They Traveled The World

They decided to hold off on the crazy freshman year of college and experience a life changing tour around the world.  The 2013-14 KIVU Gap Year class has graduated, and they’re on their way to developing into the people they were born to be.

Blair Boring, one of our students, made this video, and I couldn’t be more proud of her work.  It captures so much of their experiences this year visually, I find myself asking, “Who in the World Wouldn’t Want to do this?”  And I’ve found out a few obstacles many potential college Freshman have. I’ll try to put them in perspective.

1.  If I don’t go to College, Won’t I be Behind?

There’s a common misconception when students apply for college their senior year of High School.  In the back of so many minds there is this imaginary finish line you have to cross before you can start your life, and I’m finding research showing this practice is becoming more and more foolish.  Not only are High School Seniors spending an inordinate amount of time working to produce the right resume to get in college, the current statistics are that only 60% of College students actually finish their undergraduate degree.  (A Little known fact Universities don’t want you to know)

So here at the KIVU Gap Year, we are working diligently to answer those reasons why students don’t cross the finish line.

a.  Today’s inbound college freshman has been trained to regurgitate information rather than think through issues.
b.  The maturity level of today’s 18 year old is akin to a 15 year old a decade ago
c.  Many students are just tired.  They’ve been plugging along in High School to produce hours of homework, months of athletic training, and whatever other extra curricular activities they feel they need to impress an admission counselor.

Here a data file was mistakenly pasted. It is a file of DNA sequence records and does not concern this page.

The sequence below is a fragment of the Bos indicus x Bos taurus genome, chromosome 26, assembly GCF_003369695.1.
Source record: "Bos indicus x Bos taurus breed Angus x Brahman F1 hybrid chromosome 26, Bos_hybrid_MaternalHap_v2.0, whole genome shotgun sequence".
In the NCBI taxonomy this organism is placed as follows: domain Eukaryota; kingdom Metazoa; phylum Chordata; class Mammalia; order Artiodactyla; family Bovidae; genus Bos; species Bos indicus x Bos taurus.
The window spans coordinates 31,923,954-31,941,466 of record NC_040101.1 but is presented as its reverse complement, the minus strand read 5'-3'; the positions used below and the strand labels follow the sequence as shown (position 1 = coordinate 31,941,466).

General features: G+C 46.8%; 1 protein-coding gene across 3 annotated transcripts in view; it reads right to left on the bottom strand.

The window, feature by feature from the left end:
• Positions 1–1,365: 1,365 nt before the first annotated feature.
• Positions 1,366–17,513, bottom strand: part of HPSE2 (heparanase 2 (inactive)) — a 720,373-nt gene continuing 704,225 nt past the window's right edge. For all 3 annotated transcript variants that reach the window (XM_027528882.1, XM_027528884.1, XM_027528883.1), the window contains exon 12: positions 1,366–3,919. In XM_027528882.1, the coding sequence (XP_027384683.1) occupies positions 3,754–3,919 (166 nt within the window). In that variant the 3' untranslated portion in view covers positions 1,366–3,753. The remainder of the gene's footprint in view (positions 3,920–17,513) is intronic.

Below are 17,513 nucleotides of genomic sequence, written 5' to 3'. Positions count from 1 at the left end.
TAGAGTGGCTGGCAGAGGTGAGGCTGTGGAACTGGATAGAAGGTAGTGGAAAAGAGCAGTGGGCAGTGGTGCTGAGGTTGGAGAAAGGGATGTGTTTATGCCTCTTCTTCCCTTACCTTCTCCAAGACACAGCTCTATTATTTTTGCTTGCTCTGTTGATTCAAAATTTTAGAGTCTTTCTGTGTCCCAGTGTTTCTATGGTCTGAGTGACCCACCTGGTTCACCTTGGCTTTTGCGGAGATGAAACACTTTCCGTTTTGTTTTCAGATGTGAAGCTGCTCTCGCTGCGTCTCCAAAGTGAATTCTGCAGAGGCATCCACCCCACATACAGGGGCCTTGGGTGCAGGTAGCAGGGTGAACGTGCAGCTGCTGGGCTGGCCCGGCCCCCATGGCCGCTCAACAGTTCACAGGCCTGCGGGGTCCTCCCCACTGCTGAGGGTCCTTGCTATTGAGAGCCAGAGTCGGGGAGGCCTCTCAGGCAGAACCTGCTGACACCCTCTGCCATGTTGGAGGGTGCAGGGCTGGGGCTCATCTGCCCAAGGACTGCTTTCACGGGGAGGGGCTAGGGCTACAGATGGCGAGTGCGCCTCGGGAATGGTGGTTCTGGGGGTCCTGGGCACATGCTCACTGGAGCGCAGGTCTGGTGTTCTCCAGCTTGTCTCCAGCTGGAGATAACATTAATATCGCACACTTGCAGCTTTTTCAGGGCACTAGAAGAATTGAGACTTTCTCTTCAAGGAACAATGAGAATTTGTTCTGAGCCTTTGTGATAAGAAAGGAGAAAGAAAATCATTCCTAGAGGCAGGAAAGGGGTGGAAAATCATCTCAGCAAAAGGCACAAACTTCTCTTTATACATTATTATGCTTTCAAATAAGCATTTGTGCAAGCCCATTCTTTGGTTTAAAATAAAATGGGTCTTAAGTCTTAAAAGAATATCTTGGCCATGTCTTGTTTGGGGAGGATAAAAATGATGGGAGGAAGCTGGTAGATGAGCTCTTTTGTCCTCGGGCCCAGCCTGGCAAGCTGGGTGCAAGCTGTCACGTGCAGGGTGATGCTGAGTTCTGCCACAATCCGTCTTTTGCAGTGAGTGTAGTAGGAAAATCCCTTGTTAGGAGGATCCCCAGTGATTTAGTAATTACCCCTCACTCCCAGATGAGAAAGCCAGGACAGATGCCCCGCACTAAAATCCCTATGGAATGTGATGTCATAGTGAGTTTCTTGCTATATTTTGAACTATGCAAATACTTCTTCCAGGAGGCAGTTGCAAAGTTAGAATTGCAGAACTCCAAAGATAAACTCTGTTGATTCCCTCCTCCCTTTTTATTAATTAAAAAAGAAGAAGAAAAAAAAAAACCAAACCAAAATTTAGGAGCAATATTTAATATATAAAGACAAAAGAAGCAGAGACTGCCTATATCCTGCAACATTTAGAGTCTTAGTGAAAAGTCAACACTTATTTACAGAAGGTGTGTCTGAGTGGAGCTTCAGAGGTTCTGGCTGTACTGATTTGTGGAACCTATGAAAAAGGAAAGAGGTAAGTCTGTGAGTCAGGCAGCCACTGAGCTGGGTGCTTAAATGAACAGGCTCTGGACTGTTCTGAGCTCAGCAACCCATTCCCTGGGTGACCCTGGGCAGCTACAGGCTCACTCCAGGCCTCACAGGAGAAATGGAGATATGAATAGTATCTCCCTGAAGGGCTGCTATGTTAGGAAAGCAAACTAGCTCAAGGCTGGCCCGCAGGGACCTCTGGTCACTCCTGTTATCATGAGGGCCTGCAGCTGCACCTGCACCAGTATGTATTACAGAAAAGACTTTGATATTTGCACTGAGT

Look, there’s nothing special about beginning life at 21 over beginning at 22.  The opportunities you’re going to be afforded in life have little to do with the timeline toward graduating early, and more to do with the level of skill you bring to an employer.  If you’re 20 and have the skills, then you’re going to be fine.  But if you’re 22 and have the skills AND the network of opportunity knocking at your door, well, the finish line is a whole lot sweeter.

2.  Will I forego my scholarship opportunities if I take a Gap Year?

Another common mistake is to think that all the scholarships you’ve worked so hard to earn will just vanish.  Now, Each University has their own rules and regulations, but this year; one of our students was awarded a full ride scholarship to Vanderbilt University in Nashville Tennessee.  (@$300K USD)  She applied for the scholarship the year before and didn’t make it past the first round, but after her experience around the world, she was able to contextualize global issues the scholarship foundation found useful.  So, they decided to invest in her as a shining Vanderbilt Student.

And that’s where a lot of parents are falling short in this college scholarship thing.

As I discuss admissions with some of the major University counselors in America, they’re exhausted.  They see the EXACT SAME application coming across their desk.  Every kid has a 4.0.  Every kid has high ACT scores.  Every kid was a leader on some team.  Every kid started their own non-profit to help orphans in some third world country.  It’s like everybody has tried to figure out how to get into the schools with what the schools are looking for; but now all the school see is the same kid.